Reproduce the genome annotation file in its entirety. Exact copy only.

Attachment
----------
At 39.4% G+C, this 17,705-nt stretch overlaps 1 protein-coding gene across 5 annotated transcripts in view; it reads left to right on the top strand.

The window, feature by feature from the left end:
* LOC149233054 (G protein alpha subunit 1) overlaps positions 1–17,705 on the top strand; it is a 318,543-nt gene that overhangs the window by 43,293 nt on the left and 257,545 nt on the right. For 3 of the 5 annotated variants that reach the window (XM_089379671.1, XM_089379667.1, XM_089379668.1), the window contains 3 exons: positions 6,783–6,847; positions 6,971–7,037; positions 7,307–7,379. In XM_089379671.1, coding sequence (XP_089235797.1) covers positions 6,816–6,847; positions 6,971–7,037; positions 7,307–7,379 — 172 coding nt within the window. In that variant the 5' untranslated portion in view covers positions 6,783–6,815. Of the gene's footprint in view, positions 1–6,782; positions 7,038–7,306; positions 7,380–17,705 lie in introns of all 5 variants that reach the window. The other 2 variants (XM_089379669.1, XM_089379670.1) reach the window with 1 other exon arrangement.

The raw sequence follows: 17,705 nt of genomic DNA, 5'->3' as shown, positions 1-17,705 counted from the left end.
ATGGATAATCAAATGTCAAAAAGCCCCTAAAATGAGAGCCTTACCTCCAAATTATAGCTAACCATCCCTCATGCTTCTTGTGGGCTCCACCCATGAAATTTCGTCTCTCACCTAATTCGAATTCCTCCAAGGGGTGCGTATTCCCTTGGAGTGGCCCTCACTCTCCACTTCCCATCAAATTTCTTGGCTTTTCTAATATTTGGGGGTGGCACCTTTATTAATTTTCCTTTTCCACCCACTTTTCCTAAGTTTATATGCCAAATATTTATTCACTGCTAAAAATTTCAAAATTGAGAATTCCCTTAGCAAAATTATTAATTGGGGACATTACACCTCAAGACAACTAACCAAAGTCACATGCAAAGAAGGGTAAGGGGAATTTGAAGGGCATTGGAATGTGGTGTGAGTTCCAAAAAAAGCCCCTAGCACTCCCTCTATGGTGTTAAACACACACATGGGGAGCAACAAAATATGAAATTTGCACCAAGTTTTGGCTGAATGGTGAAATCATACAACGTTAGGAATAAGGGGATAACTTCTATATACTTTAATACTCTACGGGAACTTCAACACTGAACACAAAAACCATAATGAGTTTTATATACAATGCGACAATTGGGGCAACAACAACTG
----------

At 39.4% G+C, this 17,705-nt stretch overlaps 1 protein-coding gene across 5 annotated transcripts in view; it reads left to right on the top strand.

The window, feature by feature from the left end:
* LOC149233054 (G protein alpha subunit 1) overlaps positions 1–17,705 on the top strand; it is a 318,543-nt gene that overhangs the window by 43,293 nt on the left and 257,545 nt on the right. For 3 of the 5 annotated variants that reach the window (XM_089379671.1, XM_089379667.1, XM_089379668.1), the window contains 3 exons: positions 6,783–6,847; positions 6,971–7,037; positions 7,307–7,379. In XM_089379671.1, coding sequence (XP_089235797.1) covers positions 6,816–6,847; positions 6,971–7,037; positions 7,307–7,379 — 172 coding nt within the window. In that variant the 5' untranslated portion in view covers positions 6,783–6,815. Of the gene's footprint in view, positions 1–6,782; positions 7,038–7,306; positions 7,380–17,705 lie in introns of all 5 variants that reach the window. The other 2 variants (XM_089379669.1, XM_089379670.1) reach the window with 1 other exon arrangement.

The raw sequence follows: 17,705 nt of genomic DNA, 5'->3' as shown, positions 1-17,705 counted from the left end.
ATGGATAATCAAATGTCAAAAAGCCCCTAAAATGAGAGCCTTACCTCCAAATTATAGCTAACCATCCCTCATGCTTCTTGTGGGCTCCACCCATGAAATTTCGTCTCTCACCTAATTCGAATTCCTCCAAGGGGTGCGTATTCCCTTGGAGTGGCCCTCACTCTCCACTTCCCATCAAATTTCTTGGCTTTTCTAATATTTGGGGGTGGCACCTTTATTAATTTTCCTTTTCCACCCACTTTTCCTAAGTTTATATGCCAAATATTTATTCACTGCTAAAAATTTCAAAATTGAGAATTCCCTTAGCAAAATTATTAATTGGGGACATTACACCTCAAGACAACTAACCAAAGTCACATGCAAAGAAGGGTAAGGGGAATTTGAAGGGCATTGGAATGTGGTGTGAGTTCCAAAAAAAGCCCCTAGCACTCCCTCTATGGTGTTAAACACACACATGGGGAGCAACAAAATATGAAATTTGCACCAAGTTTTGGCTGAATGGTGAAATCATACAACGTTAGGAATAAGGGGATAACTTCTATATACTTTAATACTCTACGGGAACTTCAACACTGAACACAAAAACCATAATGAGTTTTATATACAATGCGACAATTGGGGCAACAACAACTG